Thanks to recent events, our Easter looks quite different for many people, but is that necessarily a bad thing?
With much of the world in quarantine thanks to the coronavirus pandemic, this Easter has the potential to look quite different for many of us.
Pastor of a church in Padova, Italy, Leonard De Chirico wrote thoughtfully about the disruptions that COVID-19 has brought to the church. “We’re being forced to think about what’s really essential in order for our services to be celebrated in a way that honors God and edifies his people. We’re appreciating afresh the centrality of the Word preached, the beauty of simple singing, the power of Scripture reading, and the sweetness of Christian fellowship and prayer.
“The coronavirus is reminding us that church life doesn’t depend on spacious buildings, commodities, or special effects. Church life has become too dependent on non-necessary things. It’s time to appreciate what’s essential.
“Technology helps—but only to an extent. Even the best technology has limits…. The coronavirus outbreak is an opportunity to rely on God and to test the quality, wisdom, and breadth of our ministry. What we’ve sowed in the life of the church and in people’s lives over the years will spring up and bring fruit.
“His [God’s] providence stretches from favorable seasons to tragic events. His plans surpass our imagination. His authority sits over evil. His control masters what is unknown. His presence is always with his people. His purposes bring glory to himself, working for the good of those who love him (Rom. 8:28).”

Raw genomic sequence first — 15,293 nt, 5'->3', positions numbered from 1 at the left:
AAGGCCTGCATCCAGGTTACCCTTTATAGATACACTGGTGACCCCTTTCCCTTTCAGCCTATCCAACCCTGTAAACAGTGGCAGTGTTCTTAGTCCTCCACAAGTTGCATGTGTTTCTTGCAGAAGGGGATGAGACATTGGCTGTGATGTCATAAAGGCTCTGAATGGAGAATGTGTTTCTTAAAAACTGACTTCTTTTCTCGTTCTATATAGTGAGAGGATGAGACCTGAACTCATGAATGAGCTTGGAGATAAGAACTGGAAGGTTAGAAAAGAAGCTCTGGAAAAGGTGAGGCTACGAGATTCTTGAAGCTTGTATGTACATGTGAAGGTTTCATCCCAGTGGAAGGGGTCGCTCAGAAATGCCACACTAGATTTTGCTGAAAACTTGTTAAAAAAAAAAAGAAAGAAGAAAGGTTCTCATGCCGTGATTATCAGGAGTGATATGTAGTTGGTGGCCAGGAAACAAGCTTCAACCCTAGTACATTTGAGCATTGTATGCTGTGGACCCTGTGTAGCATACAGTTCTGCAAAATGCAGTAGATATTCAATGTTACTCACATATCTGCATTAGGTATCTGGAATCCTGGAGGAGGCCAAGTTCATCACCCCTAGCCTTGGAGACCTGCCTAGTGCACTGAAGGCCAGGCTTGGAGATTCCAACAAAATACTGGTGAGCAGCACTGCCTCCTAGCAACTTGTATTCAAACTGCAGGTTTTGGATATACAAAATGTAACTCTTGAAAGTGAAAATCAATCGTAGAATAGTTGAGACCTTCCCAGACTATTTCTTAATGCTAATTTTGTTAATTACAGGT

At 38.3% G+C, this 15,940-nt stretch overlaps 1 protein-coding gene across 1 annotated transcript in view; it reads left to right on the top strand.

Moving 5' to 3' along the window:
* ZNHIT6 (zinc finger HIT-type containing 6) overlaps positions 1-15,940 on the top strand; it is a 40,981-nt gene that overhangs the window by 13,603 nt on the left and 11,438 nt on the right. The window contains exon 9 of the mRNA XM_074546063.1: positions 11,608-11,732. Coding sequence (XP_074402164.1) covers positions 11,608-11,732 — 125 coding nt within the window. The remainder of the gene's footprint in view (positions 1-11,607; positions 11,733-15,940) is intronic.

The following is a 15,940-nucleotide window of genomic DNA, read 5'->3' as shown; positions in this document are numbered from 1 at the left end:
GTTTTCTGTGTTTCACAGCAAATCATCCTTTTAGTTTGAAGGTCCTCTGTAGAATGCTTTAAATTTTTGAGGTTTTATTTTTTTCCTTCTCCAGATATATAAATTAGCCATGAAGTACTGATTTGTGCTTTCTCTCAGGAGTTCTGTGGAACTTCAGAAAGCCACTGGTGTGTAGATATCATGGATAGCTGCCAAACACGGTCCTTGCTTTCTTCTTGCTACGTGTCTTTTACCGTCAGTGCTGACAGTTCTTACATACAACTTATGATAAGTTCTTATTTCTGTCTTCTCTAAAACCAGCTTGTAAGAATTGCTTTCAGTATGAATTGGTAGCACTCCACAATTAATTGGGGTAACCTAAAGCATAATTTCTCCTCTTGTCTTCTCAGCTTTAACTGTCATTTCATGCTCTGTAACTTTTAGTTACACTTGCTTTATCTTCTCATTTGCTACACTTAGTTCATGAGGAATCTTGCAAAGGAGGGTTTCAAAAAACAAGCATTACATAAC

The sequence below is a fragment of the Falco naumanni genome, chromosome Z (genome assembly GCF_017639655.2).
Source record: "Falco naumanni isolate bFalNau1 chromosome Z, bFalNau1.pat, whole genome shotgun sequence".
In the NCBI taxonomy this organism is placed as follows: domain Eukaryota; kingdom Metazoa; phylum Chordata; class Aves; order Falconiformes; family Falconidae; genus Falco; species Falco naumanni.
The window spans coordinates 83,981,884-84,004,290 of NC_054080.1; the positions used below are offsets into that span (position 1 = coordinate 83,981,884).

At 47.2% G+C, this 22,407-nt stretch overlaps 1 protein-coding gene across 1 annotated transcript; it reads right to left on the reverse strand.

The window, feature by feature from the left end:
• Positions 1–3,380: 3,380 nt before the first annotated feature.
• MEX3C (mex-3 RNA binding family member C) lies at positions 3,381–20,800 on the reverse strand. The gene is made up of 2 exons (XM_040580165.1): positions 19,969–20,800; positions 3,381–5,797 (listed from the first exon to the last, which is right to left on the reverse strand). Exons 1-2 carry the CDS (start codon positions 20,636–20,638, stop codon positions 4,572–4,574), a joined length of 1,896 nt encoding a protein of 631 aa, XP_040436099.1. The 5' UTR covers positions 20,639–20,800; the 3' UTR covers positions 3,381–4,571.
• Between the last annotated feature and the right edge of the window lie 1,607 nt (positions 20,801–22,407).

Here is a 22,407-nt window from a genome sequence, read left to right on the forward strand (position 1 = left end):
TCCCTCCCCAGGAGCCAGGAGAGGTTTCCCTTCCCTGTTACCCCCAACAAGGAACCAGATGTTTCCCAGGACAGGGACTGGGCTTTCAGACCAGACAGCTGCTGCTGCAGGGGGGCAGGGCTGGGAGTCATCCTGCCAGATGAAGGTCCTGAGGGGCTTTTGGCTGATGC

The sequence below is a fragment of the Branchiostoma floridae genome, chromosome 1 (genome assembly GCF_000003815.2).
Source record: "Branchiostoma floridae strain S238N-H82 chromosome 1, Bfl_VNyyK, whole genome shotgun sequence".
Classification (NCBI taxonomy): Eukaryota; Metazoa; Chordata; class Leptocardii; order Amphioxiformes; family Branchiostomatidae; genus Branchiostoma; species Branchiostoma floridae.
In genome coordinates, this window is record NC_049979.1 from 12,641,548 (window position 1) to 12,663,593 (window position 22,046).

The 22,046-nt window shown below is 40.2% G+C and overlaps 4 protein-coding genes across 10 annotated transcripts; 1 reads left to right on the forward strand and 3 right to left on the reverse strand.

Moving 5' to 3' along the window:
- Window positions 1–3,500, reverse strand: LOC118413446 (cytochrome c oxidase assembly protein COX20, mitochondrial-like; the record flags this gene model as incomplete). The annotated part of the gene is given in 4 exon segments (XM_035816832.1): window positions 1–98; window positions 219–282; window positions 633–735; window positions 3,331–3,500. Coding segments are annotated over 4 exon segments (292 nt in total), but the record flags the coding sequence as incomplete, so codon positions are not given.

Perhaps no time is better to remember these truths than on Easter.
Sacrifices to Heal the World’s Hurts
The first Easter was a troubled one, and that can be easy to forget in times of new Easter clothes and cheerful church services laden with lilies and bright lights. Jesus rose Easter morning, yes, but most of his disciples were still in the dark about his new life.
They were contemplating persecution by the Jewish religious leaders and the dismal prospect of their lives turned upside down by the gruesome murder of their leader, teacher and dear friend.
For them, the sun dawned on a day filled with fresh reminders of scattered purpose and hard decisions ahead. Only Christ’s arrival could banish their fears. Only he had the power to move those anxieties, redirect their hearts. Only his presence can give his people peace.
That truth hasn’t changed between then and now.
David Wilkerson mused in an Easter sermon, “Before Jesus was crucified, he rode a little colt into the city of Jerusalem. He was looking over the city, and the Bible said he wept….in the Greek, it’s ‘he wailed loudly,’ a cry that could be heard everywhere.